Posted by: rcottrill | July 4, 2018


Graphic Bob New Glasses 2015HOW TO USE THIS BLOG
1) The Almanac. Click on the month you want in the side-bar, then the specific date. The blog will tell you what happened in hymn history on that day.
2) Reflections. There is always a current article on a hymn. But you can find many others by clicking on the Index tab. (More being added all the time.)
3) Topical Articles are opinion pieces on many aspects sacred music.
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Also see 30+ Ideas for Promoting Hymn Singing in your church. As others have contributed ideas, this wonderful resource has grown to over 80 items now. And, for more than three dozen reasons why congregations should still use hymn books rather than merely projecting words on the wall, see The Value of Hymn Books.

Words: Eliza Edmunds Hewitt (b. June 28, 1851; d. Apr. 24, 1920)
Music: Bentley DeForest Ackley (b. Sept. 27, 1872; d. Sept. 3, 1958)

Wordwise Hymns (Eliza Hewitt)
The Cyber Hymnal (Eliza Hewitt)

Note: Eliza Hewitt lived in Philadelphia. She was the Sunday School Superintendent in her church, and a hymn writer with hundreds of songs to her credit, such as: More About Jesus, Stepping in the Light, Sunshine in My Soul, Will There Be Any Stars? and When We All Get to Heaven.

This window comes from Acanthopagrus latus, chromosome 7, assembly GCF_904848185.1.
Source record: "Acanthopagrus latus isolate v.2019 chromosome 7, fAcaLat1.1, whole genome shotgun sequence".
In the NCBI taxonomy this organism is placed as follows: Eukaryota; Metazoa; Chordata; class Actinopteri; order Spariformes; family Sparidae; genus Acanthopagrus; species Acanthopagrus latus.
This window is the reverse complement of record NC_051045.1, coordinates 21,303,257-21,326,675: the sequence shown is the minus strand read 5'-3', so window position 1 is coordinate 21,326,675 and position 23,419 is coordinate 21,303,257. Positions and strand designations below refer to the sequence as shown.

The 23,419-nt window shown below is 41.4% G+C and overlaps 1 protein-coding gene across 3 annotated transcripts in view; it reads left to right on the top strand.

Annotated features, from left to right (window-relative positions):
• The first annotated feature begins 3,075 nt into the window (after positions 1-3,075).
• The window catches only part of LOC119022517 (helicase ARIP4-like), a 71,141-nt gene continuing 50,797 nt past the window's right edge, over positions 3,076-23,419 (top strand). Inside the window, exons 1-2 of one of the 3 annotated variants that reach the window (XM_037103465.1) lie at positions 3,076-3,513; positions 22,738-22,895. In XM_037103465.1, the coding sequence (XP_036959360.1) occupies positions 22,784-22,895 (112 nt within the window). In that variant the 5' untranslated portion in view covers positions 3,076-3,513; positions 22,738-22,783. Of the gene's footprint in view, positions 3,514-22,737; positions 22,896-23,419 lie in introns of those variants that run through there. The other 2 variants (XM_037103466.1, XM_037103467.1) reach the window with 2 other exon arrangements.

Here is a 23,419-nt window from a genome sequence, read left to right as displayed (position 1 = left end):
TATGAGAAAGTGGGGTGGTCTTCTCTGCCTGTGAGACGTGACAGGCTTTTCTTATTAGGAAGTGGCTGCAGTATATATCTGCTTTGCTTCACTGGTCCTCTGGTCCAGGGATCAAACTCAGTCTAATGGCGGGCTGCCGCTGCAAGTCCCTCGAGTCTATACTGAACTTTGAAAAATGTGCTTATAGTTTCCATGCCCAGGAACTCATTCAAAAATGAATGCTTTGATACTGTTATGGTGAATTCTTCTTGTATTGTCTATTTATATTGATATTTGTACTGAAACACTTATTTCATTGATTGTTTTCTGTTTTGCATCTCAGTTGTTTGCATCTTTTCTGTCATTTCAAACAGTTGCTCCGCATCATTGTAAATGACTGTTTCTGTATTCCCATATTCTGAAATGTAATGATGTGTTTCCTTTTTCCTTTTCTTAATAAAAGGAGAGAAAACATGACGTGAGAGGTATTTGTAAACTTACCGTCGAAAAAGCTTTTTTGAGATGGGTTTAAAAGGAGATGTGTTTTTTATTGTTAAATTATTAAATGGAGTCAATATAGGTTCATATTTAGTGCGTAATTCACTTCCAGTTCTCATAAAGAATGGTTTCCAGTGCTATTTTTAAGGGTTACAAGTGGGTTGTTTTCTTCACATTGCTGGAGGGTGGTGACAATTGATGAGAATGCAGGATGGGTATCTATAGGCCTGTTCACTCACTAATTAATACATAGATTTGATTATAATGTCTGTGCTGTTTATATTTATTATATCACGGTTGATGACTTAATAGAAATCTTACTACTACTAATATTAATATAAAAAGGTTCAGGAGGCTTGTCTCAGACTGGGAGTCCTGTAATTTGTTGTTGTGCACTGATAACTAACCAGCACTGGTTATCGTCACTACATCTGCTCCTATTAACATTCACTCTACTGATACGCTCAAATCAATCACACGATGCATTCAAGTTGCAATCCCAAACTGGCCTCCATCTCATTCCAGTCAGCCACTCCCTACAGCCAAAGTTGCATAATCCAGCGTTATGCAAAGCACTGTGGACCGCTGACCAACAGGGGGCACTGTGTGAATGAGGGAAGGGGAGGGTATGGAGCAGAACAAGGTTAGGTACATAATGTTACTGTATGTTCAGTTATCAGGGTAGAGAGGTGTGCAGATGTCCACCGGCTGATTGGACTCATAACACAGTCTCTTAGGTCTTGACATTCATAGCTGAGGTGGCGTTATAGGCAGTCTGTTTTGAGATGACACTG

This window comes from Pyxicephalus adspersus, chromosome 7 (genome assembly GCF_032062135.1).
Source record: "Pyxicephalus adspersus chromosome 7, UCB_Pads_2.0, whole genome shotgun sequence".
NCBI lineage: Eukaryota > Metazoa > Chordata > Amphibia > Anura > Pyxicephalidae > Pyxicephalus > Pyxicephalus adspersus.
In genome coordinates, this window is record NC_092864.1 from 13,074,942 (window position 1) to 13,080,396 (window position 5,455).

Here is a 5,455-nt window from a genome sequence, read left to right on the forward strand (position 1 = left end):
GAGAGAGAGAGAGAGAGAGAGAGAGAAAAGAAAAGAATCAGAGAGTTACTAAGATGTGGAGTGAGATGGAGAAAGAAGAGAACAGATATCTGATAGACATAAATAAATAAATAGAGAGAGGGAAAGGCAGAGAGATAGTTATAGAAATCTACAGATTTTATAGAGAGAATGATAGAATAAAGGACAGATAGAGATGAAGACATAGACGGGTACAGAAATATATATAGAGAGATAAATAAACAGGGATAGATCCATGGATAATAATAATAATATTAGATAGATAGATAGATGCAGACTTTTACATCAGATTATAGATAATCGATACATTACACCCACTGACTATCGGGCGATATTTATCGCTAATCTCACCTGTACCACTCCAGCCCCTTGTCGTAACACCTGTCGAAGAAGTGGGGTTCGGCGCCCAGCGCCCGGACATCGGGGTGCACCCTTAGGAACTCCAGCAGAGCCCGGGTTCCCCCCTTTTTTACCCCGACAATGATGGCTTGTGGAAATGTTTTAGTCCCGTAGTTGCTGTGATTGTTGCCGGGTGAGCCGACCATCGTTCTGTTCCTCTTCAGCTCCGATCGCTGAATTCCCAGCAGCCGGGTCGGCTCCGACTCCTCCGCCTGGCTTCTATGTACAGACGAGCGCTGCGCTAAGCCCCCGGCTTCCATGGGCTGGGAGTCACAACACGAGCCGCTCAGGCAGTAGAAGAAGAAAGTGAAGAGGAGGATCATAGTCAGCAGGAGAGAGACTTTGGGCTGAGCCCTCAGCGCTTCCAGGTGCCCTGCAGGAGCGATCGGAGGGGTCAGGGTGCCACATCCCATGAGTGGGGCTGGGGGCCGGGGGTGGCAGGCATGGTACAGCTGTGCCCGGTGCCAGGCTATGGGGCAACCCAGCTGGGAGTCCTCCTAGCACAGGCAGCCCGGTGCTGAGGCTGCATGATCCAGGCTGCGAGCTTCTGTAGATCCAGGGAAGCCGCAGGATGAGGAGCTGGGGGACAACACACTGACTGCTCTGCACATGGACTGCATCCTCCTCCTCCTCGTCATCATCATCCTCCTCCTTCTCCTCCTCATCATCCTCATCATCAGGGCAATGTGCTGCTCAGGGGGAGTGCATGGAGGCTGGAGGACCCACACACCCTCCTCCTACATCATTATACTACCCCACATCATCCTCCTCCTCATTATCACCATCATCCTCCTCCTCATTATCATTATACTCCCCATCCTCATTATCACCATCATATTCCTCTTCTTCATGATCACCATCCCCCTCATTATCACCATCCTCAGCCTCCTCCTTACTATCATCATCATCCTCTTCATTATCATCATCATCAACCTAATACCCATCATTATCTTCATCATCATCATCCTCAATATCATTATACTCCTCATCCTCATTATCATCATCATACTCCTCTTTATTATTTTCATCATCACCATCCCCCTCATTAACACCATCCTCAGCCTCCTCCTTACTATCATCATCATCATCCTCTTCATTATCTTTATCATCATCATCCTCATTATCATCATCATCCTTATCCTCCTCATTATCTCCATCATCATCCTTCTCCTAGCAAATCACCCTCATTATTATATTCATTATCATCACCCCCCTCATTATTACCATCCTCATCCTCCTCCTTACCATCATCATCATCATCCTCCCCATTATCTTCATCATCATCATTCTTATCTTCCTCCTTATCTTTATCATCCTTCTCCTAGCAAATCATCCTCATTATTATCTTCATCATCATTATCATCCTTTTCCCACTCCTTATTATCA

Words such as drift and drifting have been around for a long time. In Old English, drīfan meant being driven, as one would drive a herd of animals. Plainly drifting usually has to do with movement that is caused by outside forces.

In boating, drift is caused by wind and water currents (cf. Jas. 3:4). In flight, planes are driven off course by crosswinds. In walking, it can mean to wander aimlessly, either missing a goal or having none, possibly being carried along by forces other than one’s own power and decision making.

Drifting can be slow, imperceptible, and even seem relatively random at times. But if we’re not alert to the possibility, and fail to check our instruments  or charts, it can result in us getting seriously lost. Strangely, there are even smart phone apps that make a game of it. Random instructions directing you who knows where? One describes itself as, “a tool for getting lost in familiar places.”